As a young man, Rembrandt painted this scene with colorful drama. Abraham leans over his son’s sprawled, exposed body, his hand violently gripping his son’s face, silencing his cries for help, a dagger hovering in the air—an act of murder urgently stopped by an angel with small, faint wings and a look of reproach.


Twenty years later, now an old man, now a father who had seen three of his children die in infancy, now a widower with an only son, Rembrandt etched a very different version of this story.

This time, Abraham kneels with his son, cradling him in his arms, his hand gently, mercifully, covering his eyes. And behind him is an angel who hugs Abraham tight and whose sweeping wings surround and protect a grieving father. The angel looks at Abraham with sympathy and calm. But what you notice most are Abraham’s dark, cavernous eyes. The great Ellen Davis describes the scene: “He seems not even to see the angel, nor does he look at the boy. He has the unfocused stare, the ravaged expression of someone who has survived something unspeakable.”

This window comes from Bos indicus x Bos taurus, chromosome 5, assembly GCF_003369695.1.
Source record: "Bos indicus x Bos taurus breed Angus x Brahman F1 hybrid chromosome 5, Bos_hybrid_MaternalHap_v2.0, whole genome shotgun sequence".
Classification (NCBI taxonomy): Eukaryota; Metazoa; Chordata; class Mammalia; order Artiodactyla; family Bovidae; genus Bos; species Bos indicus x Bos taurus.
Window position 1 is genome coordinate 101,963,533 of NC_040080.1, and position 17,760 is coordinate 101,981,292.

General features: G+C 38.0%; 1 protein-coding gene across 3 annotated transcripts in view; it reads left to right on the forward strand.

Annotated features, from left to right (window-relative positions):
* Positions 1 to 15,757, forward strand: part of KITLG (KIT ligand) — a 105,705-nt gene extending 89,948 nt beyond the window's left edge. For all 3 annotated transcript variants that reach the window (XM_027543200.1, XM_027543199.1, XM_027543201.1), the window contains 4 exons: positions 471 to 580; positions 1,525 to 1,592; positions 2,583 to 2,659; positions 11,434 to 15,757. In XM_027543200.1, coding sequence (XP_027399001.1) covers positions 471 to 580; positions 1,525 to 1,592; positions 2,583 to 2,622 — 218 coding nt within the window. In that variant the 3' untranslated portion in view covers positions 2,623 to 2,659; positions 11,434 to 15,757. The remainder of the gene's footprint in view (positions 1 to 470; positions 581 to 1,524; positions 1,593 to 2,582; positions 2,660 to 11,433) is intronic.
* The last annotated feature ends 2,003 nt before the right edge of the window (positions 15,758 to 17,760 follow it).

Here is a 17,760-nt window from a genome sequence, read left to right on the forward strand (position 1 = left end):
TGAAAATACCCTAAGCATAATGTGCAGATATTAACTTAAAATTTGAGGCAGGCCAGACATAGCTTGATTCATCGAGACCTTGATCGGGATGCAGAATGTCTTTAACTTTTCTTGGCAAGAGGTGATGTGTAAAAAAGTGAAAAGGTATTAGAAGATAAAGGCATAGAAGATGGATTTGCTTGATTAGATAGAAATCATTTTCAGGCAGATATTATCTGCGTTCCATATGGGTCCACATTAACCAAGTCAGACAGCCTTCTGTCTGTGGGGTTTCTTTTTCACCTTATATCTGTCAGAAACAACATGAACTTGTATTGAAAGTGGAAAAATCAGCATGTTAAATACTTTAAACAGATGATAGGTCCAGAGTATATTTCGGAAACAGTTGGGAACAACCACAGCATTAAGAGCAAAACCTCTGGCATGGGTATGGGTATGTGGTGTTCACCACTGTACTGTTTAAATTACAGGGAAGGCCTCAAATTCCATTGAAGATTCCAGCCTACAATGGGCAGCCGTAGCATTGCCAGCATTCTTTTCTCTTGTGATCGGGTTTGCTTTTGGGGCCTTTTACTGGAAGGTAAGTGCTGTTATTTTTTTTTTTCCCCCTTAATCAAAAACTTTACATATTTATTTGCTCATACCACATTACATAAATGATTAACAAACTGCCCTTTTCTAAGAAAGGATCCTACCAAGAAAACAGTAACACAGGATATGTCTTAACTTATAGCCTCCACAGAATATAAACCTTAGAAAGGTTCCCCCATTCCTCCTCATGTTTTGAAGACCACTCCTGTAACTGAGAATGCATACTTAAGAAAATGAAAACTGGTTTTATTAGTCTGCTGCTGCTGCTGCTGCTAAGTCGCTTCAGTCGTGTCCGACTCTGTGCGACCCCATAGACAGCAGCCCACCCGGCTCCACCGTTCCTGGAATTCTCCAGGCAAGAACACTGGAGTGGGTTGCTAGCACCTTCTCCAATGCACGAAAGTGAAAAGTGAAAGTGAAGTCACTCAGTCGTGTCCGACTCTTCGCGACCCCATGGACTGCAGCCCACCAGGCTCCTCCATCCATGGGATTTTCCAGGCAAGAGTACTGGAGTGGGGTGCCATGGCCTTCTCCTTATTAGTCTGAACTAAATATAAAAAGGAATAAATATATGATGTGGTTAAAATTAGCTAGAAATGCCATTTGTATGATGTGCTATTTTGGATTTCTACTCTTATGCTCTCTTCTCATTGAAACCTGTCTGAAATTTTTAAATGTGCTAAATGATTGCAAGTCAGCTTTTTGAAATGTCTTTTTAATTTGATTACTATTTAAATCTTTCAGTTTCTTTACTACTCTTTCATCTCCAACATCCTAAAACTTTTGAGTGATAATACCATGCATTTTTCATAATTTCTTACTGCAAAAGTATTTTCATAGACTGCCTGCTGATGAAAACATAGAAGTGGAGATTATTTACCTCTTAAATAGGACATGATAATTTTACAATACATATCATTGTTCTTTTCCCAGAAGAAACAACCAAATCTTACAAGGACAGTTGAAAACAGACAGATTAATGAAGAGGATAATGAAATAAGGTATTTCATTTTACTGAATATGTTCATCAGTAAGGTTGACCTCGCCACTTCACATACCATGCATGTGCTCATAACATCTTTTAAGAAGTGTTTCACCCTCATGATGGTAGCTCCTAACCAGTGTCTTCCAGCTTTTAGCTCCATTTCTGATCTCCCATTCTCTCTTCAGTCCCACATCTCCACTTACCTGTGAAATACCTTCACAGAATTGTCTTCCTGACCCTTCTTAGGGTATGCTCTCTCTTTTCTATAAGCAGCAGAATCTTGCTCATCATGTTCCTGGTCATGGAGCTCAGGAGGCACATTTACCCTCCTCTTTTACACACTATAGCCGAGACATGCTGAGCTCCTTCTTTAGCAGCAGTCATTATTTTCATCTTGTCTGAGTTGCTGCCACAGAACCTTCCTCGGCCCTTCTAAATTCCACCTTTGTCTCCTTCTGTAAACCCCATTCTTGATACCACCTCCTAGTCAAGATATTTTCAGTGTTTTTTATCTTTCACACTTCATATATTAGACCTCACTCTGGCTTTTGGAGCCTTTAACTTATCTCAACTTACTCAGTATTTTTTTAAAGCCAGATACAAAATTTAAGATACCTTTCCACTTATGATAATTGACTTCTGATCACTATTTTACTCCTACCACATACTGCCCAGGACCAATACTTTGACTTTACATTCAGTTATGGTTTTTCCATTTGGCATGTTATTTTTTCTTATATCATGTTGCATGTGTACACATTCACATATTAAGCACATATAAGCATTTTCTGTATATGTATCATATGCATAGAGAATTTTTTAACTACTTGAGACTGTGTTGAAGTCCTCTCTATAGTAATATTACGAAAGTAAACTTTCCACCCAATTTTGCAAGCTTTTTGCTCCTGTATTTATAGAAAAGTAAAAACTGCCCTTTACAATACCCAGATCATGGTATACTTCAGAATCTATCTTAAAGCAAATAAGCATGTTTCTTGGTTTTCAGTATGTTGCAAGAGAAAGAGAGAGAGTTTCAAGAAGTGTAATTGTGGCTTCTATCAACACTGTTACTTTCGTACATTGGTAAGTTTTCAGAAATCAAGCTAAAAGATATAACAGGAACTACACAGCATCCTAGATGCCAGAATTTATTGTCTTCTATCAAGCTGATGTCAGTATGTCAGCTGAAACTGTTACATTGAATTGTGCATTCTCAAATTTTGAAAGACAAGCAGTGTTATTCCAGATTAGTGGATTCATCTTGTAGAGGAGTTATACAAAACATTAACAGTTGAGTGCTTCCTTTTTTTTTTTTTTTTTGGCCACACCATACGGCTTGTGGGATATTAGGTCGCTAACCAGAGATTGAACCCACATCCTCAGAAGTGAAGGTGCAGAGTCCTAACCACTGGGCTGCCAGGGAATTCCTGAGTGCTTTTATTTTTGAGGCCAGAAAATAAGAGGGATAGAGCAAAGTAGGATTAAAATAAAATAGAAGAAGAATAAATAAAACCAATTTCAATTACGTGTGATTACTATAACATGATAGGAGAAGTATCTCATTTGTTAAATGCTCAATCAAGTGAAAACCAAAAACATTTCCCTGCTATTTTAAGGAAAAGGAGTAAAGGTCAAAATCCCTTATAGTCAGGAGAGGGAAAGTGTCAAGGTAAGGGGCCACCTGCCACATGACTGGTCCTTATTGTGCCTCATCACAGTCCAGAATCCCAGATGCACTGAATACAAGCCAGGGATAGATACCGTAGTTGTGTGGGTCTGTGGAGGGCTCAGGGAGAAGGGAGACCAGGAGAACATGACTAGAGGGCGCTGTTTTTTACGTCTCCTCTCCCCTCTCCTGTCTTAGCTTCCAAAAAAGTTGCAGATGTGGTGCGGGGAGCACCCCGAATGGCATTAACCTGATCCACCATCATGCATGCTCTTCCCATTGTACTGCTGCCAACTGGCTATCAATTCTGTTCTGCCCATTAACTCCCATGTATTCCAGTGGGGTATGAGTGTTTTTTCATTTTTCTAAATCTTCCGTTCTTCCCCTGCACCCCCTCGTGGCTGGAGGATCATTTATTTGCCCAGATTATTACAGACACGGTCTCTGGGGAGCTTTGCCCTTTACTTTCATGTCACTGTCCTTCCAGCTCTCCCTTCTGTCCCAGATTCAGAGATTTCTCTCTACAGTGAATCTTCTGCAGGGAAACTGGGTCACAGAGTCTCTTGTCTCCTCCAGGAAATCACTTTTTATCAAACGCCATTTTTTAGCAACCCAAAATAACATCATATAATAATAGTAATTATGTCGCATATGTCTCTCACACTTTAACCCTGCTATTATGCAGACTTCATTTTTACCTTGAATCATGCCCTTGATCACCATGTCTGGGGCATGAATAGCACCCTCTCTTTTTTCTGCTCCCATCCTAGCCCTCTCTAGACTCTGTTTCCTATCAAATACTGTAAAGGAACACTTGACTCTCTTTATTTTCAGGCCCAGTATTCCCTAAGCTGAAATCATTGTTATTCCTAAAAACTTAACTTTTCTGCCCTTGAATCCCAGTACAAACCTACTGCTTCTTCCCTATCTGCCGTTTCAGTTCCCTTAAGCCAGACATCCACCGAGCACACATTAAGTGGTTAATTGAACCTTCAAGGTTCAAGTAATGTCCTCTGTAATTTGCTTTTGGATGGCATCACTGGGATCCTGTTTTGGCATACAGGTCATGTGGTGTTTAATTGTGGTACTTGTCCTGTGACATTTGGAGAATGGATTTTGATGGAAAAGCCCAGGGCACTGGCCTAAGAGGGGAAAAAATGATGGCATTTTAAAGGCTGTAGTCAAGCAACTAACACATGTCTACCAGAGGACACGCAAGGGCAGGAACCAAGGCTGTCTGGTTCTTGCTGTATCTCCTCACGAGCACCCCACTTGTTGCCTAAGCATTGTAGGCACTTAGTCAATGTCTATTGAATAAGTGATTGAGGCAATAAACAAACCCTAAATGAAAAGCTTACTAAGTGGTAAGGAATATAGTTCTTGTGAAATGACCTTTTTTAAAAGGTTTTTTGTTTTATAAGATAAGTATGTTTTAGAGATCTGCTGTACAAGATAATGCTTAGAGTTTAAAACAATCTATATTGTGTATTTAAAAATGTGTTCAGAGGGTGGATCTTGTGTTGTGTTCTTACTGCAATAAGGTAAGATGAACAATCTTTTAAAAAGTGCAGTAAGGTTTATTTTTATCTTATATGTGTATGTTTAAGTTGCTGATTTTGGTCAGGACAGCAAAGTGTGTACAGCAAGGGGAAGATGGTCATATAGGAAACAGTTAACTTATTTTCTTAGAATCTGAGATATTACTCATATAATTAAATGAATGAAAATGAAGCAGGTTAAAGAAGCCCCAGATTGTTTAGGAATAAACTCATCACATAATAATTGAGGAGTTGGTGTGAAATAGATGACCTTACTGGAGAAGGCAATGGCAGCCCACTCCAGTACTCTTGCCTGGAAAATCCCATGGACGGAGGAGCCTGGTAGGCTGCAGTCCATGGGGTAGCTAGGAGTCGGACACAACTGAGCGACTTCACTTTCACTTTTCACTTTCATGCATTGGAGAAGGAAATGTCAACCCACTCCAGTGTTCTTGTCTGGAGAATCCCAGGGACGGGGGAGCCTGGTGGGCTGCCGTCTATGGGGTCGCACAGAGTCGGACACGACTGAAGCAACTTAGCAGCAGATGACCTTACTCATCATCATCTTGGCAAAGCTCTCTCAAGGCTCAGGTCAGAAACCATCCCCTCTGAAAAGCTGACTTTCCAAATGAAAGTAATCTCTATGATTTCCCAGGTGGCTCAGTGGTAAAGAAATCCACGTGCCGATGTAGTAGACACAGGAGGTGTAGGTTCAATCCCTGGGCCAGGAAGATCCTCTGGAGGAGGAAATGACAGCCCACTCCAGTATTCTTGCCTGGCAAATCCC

To understand the man caught between these two works of art, we have to understand that this is a man who’s been holding onto an impossible dream for 25 years. At the age of 75, Abraham (who then went by the name Abram) gave up everything for God. He left behind his country, his family, everything he knew and loved, because God asked him to, because God made a promise that day to make a great nation out of Abraham. God promised to bless and protect him. For 25 years, Abraham and his wife Sarah wandered deserts, facing famine, war, and infertility. Over and over again, God told Abraham not to be afraid. Over and over again, God made promises. And still, no children, no home to call their own.

Sometimes Abraham and Sarah got fed up with God’s promises and tried to make it on their own. But always they came back to their love for God, and always God loved them.

Then, finally, God gives them a child, a boy whom they name “Laughter,” Isaac. As the years pass, Abraham and Sarah watch Isaac grow and play and learn. These are the happiest years of their lives. And then, it all comes crashing down.